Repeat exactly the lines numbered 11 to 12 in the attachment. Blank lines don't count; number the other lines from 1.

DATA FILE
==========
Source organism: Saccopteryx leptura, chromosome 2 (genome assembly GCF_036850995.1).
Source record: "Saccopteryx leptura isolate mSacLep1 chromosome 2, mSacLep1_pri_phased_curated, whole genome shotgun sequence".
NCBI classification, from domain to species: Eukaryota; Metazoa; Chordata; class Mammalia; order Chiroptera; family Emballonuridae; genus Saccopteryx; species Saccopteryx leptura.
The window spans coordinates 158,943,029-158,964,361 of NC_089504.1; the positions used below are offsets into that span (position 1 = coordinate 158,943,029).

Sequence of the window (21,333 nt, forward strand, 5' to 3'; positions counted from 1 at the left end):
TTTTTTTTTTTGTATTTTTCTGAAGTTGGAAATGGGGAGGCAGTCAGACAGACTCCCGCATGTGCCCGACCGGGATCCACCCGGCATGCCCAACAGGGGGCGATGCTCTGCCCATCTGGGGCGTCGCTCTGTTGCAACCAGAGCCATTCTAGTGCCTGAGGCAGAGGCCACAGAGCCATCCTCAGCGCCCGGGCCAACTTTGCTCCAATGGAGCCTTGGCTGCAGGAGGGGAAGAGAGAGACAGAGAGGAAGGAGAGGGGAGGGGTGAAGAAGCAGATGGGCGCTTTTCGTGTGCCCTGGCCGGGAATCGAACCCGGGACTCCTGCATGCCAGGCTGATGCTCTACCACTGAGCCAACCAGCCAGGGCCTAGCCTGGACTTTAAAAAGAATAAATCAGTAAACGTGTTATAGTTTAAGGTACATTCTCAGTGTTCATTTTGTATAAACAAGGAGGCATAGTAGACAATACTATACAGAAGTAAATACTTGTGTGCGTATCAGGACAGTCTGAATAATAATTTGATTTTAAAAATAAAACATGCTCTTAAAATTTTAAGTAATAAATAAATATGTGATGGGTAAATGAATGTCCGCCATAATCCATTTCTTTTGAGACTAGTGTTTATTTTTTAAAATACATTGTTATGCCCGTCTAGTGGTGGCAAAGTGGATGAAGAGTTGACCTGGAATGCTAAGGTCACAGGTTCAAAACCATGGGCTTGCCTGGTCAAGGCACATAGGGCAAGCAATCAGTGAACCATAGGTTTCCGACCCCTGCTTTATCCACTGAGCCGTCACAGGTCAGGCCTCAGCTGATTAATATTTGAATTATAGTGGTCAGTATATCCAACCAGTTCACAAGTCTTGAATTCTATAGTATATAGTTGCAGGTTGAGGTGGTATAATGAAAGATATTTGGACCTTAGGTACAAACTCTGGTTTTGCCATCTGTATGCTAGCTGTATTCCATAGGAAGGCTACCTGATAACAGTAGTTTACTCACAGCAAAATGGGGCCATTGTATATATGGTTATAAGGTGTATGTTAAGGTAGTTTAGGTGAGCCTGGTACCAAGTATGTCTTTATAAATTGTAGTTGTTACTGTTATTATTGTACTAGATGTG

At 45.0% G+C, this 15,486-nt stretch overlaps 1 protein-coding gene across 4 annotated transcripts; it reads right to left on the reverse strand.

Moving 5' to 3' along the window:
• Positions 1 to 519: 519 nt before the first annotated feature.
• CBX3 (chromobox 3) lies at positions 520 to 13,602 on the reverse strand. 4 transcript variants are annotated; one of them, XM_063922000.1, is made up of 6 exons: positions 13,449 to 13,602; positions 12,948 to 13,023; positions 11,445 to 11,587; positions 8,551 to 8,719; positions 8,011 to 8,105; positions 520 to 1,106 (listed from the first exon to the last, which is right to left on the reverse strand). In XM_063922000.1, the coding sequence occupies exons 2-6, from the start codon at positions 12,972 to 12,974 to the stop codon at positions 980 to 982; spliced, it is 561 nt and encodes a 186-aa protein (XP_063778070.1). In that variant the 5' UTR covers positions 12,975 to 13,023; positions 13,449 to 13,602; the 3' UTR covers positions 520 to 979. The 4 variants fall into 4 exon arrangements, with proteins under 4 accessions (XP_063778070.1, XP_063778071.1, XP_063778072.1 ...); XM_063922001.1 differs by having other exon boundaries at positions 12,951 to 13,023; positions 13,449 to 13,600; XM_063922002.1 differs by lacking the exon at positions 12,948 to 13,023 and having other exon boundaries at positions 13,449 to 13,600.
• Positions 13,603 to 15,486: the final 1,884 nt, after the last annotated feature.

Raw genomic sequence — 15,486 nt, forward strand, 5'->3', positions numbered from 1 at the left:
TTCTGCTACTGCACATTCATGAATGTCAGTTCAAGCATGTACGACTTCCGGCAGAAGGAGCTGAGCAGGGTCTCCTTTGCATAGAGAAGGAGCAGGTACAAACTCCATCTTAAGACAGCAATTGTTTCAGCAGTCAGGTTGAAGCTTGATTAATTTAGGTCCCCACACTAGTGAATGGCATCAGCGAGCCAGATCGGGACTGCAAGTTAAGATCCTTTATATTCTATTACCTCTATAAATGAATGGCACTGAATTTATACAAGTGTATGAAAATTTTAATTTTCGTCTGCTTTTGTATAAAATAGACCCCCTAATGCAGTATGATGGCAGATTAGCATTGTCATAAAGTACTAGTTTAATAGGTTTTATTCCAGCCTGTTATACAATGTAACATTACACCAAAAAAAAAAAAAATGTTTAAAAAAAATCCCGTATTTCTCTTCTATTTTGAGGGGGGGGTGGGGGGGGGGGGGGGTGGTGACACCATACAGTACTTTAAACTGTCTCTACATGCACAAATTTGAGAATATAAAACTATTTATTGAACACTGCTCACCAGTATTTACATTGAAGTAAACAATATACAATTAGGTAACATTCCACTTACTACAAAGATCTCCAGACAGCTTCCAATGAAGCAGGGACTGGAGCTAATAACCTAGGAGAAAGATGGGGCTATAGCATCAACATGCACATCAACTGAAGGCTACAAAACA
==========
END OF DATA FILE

• Positions 13,603 to 15,486: the final 1,884 nt, after the last annotated feature.

Raw genomic sequence — 15,486 nt, forward strand, 5'->3', positions numbered from 1 at the left: